While Lewis knew every nook of his hometown, he "had never possessed it, nor it him: the result was that he could never really leave it." (10) Mocked as a "Moon-Calf," embodying the gawky, red-headed jape, Lewis represented the lanky literary lumpish farmboy braying in New Haven or Greenwich. In college diaries, he limited his revelations of despair. He scattered seven lean years before his first novel, of cattle-ship voyages, off-on magazine yarns, grunt-level journalism, virginal swooning, gauche flirtation, mooching (Californian bohemians and sponsors, dad), and earnest patronage. Lewis' self-censorship, for Schorer, portends "perhaps the kind of novelist he would become: one who could never be able to project in art the forms of his suffering, one who would never wish to allow--if he could--his writing to confront his subjectivity--if it was there." (56-57)

The nature of that claim, in the dashed qualifiers, shows its hesitancy. I limn more self-awareness in his conflicted characters than Schorer, however exacting his scrutiny of every scrap from Lewis he tracks down, slots, and interprets. His biographer hears "a life of noisy desperation" in this admirer of Thoreau; Clifton Fadiman called Lewis a "Mercutio of the prairies," exhausting in his rhetorical excess. So far, if from more limited reading and that gleaned from some of his most prominent novels' protagonists, I sense sympathy within the satire; Lewis cocked his ear closely, even if he couldn't hear himself as much. (To Amazon US without the first three paragraphs, 9-17-12; compare my review of the 2002 Richard Lingeman biography of Lewis here.)

Thursday, May 9, 2013

Sinclair Lewis' "It Can't Happen Here": Book Review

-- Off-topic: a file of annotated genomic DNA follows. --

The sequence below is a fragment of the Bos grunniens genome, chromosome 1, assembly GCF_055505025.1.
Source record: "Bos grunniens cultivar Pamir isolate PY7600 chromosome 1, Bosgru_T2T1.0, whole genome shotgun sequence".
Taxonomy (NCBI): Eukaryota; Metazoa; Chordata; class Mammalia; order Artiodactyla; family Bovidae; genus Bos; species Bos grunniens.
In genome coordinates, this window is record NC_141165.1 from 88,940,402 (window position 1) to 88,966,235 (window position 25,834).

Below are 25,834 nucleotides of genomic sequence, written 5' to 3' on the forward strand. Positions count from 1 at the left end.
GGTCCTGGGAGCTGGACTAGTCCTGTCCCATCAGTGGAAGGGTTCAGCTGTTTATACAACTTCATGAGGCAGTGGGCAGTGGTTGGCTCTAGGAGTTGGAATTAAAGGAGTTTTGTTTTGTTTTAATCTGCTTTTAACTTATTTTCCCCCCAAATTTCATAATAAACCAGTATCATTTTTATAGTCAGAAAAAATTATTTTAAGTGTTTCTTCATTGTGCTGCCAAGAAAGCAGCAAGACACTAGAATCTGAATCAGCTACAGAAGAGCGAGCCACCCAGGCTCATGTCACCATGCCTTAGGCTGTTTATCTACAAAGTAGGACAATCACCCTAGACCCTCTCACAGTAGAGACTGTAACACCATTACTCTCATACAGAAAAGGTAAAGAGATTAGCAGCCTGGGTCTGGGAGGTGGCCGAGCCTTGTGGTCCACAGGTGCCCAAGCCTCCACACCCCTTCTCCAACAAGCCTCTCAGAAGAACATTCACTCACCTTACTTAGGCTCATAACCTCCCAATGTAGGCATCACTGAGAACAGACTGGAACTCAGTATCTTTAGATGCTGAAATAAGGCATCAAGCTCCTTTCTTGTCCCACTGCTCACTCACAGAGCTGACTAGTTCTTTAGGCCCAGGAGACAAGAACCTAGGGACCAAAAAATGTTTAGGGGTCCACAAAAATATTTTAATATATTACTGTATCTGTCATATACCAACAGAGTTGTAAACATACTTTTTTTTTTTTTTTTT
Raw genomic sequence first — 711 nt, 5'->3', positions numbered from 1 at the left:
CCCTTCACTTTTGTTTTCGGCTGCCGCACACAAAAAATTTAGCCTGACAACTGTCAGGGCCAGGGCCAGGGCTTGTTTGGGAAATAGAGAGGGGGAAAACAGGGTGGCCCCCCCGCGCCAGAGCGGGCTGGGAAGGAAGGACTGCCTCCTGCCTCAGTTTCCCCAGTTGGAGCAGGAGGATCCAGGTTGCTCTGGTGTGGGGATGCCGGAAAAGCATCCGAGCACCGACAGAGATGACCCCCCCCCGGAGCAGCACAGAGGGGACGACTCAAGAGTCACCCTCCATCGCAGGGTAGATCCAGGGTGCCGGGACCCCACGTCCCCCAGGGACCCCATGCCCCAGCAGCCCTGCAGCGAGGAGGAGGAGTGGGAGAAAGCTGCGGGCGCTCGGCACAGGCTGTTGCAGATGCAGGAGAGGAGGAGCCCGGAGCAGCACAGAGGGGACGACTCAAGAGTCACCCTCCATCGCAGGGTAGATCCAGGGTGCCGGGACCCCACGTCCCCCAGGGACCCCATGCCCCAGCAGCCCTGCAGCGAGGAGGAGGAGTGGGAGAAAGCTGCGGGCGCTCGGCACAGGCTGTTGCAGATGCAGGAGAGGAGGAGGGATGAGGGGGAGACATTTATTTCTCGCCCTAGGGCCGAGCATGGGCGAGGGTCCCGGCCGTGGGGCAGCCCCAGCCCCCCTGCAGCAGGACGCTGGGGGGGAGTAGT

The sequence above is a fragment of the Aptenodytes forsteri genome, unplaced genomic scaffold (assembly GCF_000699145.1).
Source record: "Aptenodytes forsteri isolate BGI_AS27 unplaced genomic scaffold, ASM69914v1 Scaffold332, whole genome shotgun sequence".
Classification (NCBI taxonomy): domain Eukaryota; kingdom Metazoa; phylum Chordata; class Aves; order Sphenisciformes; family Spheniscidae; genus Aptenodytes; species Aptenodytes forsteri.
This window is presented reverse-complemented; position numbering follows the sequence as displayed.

I recommend this deft audiobook rendering by Christopher Hurt of Sinclair Lewis' last true success, "It Can't Happen Here" (1935)  predicting an alternate history. It's strange as it happens almost as it's published, more or less. A 1936 FDR's re-election gets shunted aside for a corn-pone fascist recalling that played by Andy Griffith years later in "A Face in the Crowd." Berzilius "Buzz" Windrip takes over as president, with a clever calculation of xenophobic rhetoric and progressive bluster that appears buffoonish, until he solidifies power with the 50 million during the Depression desperate enough for "hope and change"--out of a nimble combination of populism, prejudice, and pandering, Windrip, a homegrown dictator with a down-home twang and an aw-shucks demeanor, matches the might of Hitler and Mussolini, in Lewis' dire (melo?-)drama.

Playing this a year after the Occupy movement started and while the Tea Party tries to balance power-sharing with compromise, it's intriguing to hear of the "League of Forgotten Men" under Peter Paul Prang, Methodist bishop, early on attempting to align anti-corporate cant with pro-nativist slant. It reminds me of how a campaign, if it somehow managed to connect the anti-banker with the pro-populist attitudes, might work itself out in today's America, after what we don't call another Great Depression, but dare to label only a Recession. Communists rally and socialists bicker, but the left cannot block the desperate "League" and their combined alliance with Buzz's right-wing minions. Lewis, from the depths of distress in the 1930s, took a bold move in making his story conform so closely to possibilities extrapolated from real-life scenarios and threats of unrest around him.